field time.
"(Children) excel in sports
because they want to play it
all the time, without anybody
motivating them Mosely says.
In Moscly's, and in two other
such programs at the University of
South Carolina and Francis Marion
University, hundreds of mostly
low-income children attack math
and science with fervor though
maybe not quite the fervor they
reserve for play because they know
that studying earns them coaching
in sports, too.
Ten-year-old Pasha Franklin is
among the 350-plus children who
will attend South Carolina State
each weekday through Friday. She
sat one day at a folding table,
scratching at u math worksheet as a
tiny,
face.
hat-mounted fan cooled her
"It's OK she said of the pro-
gram. "I like science, because
that's my best subject, and I like
sports (especially basketball)
Pasha said she wasn't the only
one learning something this sum-
mer: "Now my mom's helping me,
too. She learned how to do some
more math" because Pasha takes
"That's one thing the program
tries to do, teach parents who may
have limited skills themselves.
Every parent wants to be able to
help his or her children succeed
Ken Mosely
Souih Carolina State teachrer
her work home.
That's one thing the program
tries to do, teach parents who may
have limited skills themselves,
Moseley says. Every parent wants
to be able to help his or her chil-
dren succeed, he says.
Nine-year-old Brandon Watkins
said he would rather be having
"real fun" watching movies this
summer, but he liked some things
about the summer program.
"You can learn about doing
stuff, and you can do it at home
he said.
The program takes children
ages 10 to 16 and teaches them not
only math, science and sports, but
drug-resistance and personal
hygiene. Some of the older stu-
dents come from group homes
reserved for those in minor trouble
with the law.
But even those children seem
happy to knead plastic baggies of
goo to make a Silly Putty-like blob
of polymer.
Though much of the program
centers on classroom instruction,
Mosely and his staff manage to
teach math and science through
sports, too.
"If you want to teach some-
body about vectors and angles,
what better way than basketball?"
he asks.
"We can really get them inter-
ested in percentages when they're
making free-throw shots. (And
they learn) what angle of release
will help them to get the best
shot
Last year, about 40 National
Youth Sports Programs nationwide
emphasized math and science.
This year, the NCAA-sponsored
program has boosted that total to
100.
Like UNC-Chapel Hill, SCSU
has offered programs for several
years. This year, with about 450
children, SCSU is the first to
emphasize math and science.
"Sports has the ingredients of
teaching many other life skills
says Albert Neal, a clinical profes-
sor in the School of Public Health
who administers USC's program.
And sports show children they
can excel, he says.
"All of the A's they've been
missing other places, they get
them through sports Neal said.
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V
Outdoor Pool Hours
Monday- Friday 10:00am- 6:00pm
Saturday- Sunday 11:00am- 6:00pm
Weather permitting� may be subject to change
Fitness T
Absolution Date July, 15 Cost Free 5:30pm-6:30pm SRC 2391
You and a partner can work together with a Personal Trainer to roach your fitness goals. 12
Price Personal Training lor packages of 8 sessions 12 sessions, and IB sessions, for more
Information or to register for Partner Training call 328-638? or stop by the SRC Main Office.
Adventures
Outdoor Adventure Camp II Date July 13-17
Sea Kayaking Camp Date July 13-17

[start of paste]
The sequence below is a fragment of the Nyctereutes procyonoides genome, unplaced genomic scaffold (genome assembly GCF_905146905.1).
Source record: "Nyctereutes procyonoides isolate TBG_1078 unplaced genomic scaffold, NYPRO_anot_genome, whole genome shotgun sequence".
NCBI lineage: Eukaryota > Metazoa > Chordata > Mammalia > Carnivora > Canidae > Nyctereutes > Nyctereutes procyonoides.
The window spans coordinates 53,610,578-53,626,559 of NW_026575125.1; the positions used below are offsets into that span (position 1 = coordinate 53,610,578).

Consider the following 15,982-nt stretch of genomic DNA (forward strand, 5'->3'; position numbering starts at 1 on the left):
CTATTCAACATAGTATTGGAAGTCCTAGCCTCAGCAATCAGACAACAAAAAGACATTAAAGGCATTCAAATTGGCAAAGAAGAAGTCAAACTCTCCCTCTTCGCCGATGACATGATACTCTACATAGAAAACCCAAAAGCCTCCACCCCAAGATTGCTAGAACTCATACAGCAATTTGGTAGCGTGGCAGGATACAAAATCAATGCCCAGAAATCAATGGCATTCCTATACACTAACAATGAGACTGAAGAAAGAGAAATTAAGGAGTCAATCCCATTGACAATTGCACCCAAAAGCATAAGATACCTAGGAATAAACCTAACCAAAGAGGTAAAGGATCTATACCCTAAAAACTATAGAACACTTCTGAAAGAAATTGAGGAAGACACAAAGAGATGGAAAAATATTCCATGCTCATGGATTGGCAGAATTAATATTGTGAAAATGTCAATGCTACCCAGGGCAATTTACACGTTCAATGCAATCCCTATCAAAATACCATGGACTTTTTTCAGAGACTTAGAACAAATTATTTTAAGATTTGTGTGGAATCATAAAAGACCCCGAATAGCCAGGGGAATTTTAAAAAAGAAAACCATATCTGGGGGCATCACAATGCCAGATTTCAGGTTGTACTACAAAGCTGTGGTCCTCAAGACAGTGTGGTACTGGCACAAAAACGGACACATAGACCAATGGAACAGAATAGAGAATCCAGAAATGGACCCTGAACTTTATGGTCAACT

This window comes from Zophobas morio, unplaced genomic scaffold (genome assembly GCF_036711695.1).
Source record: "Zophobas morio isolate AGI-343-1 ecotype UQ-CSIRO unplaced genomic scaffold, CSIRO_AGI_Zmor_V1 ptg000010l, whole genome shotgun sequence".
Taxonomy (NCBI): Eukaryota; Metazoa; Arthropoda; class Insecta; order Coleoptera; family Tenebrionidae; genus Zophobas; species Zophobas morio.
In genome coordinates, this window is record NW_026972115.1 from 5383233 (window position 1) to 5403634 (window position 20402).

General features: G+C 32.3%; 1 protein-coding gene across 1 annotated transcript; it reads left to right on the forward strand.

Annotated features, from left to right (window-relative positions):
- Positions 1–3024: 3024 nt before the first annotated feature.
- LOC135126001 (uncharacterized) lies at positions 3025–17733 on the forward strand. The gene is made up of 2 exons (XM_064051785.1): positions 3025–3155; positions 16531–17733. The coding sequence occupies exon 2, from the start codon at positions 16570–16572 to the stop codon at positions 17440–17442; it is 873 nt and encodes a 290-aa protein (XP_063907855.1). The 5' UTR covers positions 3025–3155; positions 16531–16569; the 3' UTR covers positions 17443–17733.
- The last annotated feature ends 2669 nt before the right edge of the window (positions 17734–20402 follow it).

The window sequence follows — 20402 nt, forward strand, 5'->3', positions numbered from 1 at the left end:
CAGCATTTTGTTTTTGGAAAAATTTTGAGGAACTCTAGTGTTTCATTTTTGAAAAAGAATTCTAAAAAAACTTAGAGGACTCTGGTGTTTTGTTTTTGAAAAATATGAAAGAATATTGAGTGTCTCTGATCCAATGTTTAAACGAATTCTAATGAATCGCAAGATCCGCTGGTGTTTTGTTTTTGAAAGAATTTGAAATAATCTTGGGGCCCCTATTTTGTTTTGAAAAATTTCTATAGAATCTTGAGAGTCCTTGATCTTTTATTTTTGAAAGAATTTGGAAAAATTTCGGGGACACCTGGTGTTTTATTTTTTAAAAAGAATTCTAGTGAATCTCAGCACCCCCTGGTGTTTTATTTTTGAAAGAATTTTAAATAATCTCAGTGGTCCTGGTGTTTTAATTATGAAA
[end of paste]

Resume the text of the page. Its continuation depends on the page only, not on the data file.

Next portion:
Ages 8-11 Cost $80
Ages 14-99 Cost$isc
i
Intramural
ee Golf Singles
julyi6
RECREATIONAL
SERVICES
For More Information Contact Recreational Services At 328-6387





10 Wtdntsday, July 8. 1998
classifieds
The East Carolinian
FOR RENT
Christian female room-
mate (nonsmoker) needed for two
bedroom apartment within walking
distance from ECU campus. $218
roo 12 utilities, 9mo. lease be-
ginning Aug. 1. Call 826-3209.
ROOMMATE NEEDED - Two side-
hy-side Player's Club apartments
each need a roommate. Washer
dryer, private bath, pool and friendly
fun. Please call 353-2665.
2 BEDROOM APT.DUPLEX, very
cean. 3 blocks from ECU. No dogs.
$495. 752-3816. leave message.
2 BEDROOM, 1 12 BATH apt
dishwasher & pool, 890 sq.ft ECU
bus service. $400 per month & a
small deposit. 758-7348 ASAPI
HOUSE FOR RENT. 5 bedroom. 2
bathrooms, large denkitchen with
fireplace, brick patio, on half acre
wooded lot fully fenced in. Pets OK.
2 miles from campus beside Pi
Kappa Phi fraternity house on
Hooker Road. $750 per month. Avail-
able August. Call 321-2030 for ap-
pointment.
HOUSE FOR RENT, 302 Lewis St.
3 BR, LR. DR. kitchen, central AC,
garage, 5 mins. walk from campus.
No pets. $750mo. 919-504-2052,
Iv. msg.
FEMALE ROOMMATE WANTED
to share 2 bedroom apartment.
$187.50mo. plus 12 utilities. Call
Jessica, 757-9640. Needed ASAP!
ROOMMATE NEEDED - DOWN-
TOWN apt. available now or Au-
gust. $237.50month. Call 757-0812.
3 BR. APT. AVAILABLE Aug. 1st
above BW3's. $775.00 a month!
Please call 758-2616, ask for Yvonne.
ROOMMATE WANTED. 2 BR apt
in Ringgold Towers. $235 rent plus
half utilities furnished. Contact Ruff
at MruffOUSA.Net or pager 800-819-
5144.
NEED FEMALE ROOMMATE to
share four bedroom townhouse at
Player's Club. Contact Kelly at
(919)663-3048. Leave name and
number if not available.
FEMALE ROOMMATE WANTED
starting August 1st. Share 2 bdrm.
at Tar River Estates. Master bdrm.
wwalk-in closet $260mo. 12
utilities. 6 mo. or 1 yr. lease. Call
413-0805.
WALK TO ECU. 1 bed apt $275
mo avail, now. Tanglewood Apts
125 Avery St Greenville. 758-6596
2 MALE ROOMMATES NEEDED
for Fall to share 3400 sq. ft. home
near campus, $250 per month, 15
utilities. Ask for Tim. 931-9165.
"$100 OFF"
Security Deposit
with presentation of thl� coupon, offer axplnw
73196 not valid with any other coupon
WESLEY COMMON SOUTH: 1 or
2 bedrooms, 1 bath, range, refriger-